Sunday, May 18, 2008

It's About Time. . .

It seriously has taken me forever to post something on this blog.
In all honesty, I have no idea what to write about. I've got some ideas here and there, but I really have no idea what I'm doing. In my wildest and most fantastic dreams, I envision a blog that thousands of people read every day, that movie studios try to bribe me to write good reviews about their films. But for now, I guess I have to enjoy it on a (extremely?) small-scale level.

Blogs are rapidly becoming (if not already) one of the most trusted sources of information and opinion. Which is interesting in and of itself since blogs are solely based on the personal and biased opinion of one person. People just can't trust paid-for advertisements anymore because they constantly bombard our awareness and attention spans. It is much easier and credible for people to trust word-of-mouth from friends or associates because they either enjoyed or hated something purely for its entertainment value. They weren't paid to do it. Take a look at Kanye West's blog. All he does is post stuff that he likes such as the new Coldplay song ("Viva La Vida") or The Dark Knight trailer (which will definitely be the best movie of the summer). And people trust this, because it's Kanye. He's not repping himself: he's promoting other things out of sheer love for them and a way to connect with his fans and introduce them to his interests. However, it's a give-and-take relationship. If we didn't have this constant bombardment of media advertisements, how would we know what's out there to enjoy?

For example, today, I was driving on the 405, and The Hulk stared me down from the side of some random building for about 2 miles before I finally passed him. He was about 15 feet tall and green as kush. But sweet geezus, I am sick and tired of CGI. A lot of times, CGI is just so obvious that it really makes you feel that the movie is not real. According to Cannes reports, CGI has ruined Indy 4, which is almost as disappointing as Spiderman 3 or Speed Racer. Obviously, it's not real, but the real fun in watching a movie is losing yourself in it. For some time, it becomes your reality. Sure, these billboards and posters reinforce, remind, and expose people to certain products and increase their awareness, but dammit, sometimes, I don't want to look at The Hulk. Sometimes, I would just like to enjoy the scenic, smog-filled side of the freeway. Although, if it weren't for this massive billboard, I may not have known (at least today, since I'm sure soon we'll be seeing TV spots plague the airwaves) that the film comes out June 13, 2008. Now, I have something to look forward to.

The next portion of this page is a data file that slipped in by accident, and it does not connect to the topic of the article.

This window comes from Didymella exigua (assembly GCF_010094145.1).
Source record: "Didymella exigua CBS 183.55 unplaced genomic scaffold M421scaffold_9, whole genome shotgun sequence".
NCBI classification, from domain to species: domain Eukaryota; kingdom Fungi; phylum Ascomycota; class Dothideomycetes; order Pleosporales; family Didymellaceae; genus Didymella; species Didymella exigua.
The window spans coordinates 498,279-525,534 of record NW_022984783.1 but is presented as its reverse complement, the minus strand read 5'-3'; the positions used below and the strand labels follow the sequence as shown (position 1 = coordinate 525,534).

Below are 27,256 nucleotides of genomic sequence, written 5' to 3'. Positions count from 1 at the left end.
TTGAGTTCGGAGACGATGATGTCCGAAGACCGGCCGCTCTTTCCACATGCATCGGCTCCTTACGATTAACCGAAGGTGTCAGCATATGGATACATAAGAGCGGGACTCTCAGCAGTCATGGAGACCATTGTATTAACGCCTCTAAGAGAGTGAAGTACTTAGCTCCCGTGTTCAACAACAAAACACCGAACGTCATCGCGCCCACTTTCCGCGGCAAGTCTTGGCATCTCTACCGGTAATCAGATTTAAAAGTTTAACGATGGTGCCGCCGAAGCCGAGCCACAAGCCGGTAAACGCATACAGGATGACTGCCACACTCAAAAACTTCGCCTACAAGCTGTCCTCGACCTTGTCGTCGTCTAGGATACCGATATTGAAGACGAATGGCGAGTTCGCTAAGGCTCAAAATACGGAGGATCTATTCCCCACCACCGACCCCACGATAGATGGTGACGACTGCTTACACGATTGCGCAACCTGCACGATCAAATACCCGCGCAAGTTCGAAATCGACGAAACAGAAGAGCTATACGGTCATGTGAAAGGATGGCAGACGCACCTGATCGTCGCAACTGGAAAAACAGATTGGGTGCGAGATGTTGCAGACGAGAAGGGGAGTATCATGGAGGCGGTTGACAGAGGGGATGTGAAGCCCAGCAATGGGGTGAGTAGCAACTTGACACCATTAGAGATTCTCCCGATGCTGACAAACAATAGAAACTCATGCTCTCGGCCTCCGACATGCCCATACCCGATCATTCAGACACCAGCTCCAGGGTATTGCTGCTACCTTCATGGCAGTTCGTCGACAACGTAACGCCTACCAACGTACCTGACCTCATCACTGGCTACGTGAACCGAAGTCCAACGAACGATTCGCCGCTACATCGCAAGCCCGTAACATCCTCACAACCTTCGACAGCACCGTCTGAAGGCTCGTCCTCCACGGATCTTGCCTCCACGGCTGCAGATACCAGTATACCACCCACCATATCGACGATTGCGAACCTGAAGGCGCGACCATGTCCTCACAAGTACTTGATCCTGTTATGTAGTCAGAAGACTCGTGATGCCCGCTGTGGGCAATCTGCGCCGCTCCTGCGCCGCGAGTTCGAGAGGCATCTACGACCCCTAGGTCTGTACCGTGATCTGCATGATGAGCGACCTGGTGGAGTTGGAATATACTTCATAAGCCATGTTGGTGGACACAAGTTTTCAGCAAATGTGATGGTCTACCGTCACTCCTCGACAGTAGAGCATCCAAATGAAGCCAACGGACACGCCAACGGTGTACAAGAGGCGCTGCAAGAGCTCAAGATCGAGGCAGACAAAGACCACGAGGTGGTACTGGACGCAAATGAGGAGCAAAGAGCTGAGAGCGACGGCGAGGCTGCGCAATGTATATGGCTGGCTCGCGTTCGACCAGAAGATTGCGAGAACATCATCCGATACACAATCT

It's funny, though, that people constantly focus on the endpoint. These marketing campaigns for films can run for about a year or so and only increase in exposure as it gets closer to that opening date. The first weekend, instead of the film's total distribution length, defines a film as a success or failure in the eyes of the public. Marketers, studios, filmmakers, everyone involved in the movie is looking towards that end date. I sometimes wonder if they take the time to be aware of what their doing up to that date. Are they conscious / aware of what they are doing at that exact moment, or are they solely trying to complete these tasks to build toward something else?

When I saw the billboard, I immediately started thinking about June 13, a day that is really only significant because of The Hulk, a day that frankly is quite far in the future. Entranced by this thought, I didn't register anything else happening on the road. The next thing I knew, I was home. I had missed out on my entire 405 experience.

Writing this first post, I was nervous how it would come out, on what note I would end it on. Hell, I didn't even know what I was going to fuckin' write about. But I wrote. I just wrote, and here's what came out. In a way, a film's marketing campaign is its own movie. The trailers for Spiderman 3 made the film feel like it was going to be epic and kickass, but the actual movie broke my heart. Don't even get me started on Spiderman 3 right now. In my own selective attention, I choose to forget how bad the movie was and try to remember how sweet the trailer was. The trailer was part of the journey towards the final destination of seeing the movie--the means was more enjoyable than the ends. So, for a second, let's forget about the end and enjoy the means. Let's forget about the destination, for just a minute, and enjoy the journey. Sometimes, it may not be the most epic journey ever, but it's still part of life.

Journeys: From the Beginning to the End
1. Genesis by Justice
2. Bermuda Highway by My Morning Jacket
3. Have Love Will Travel by The Blue Van
4. Separate Ways (Worlds Apart) by Journey
5. Across The Sea by Weezer
6. Road Trippin' by The Red Hot Chili Peppers
7. Easy Rider by Iron Butterfly
8. Far Behind by Eddie Vedder
9. The Middle by Jimmy Eat World
10. Dead End Street by The Kinks
11. Crossroads by Cream
12. Destination Overdrive by Chromeo
13. Around The World by Daft Punk (or Wyclef Jean remix)
14. The Beginning of the End by Guster
15. The Distance by Cake
16. Forever Begins by Common
17. The Long and Winding Road by The Beatles
18. The End by The Doors

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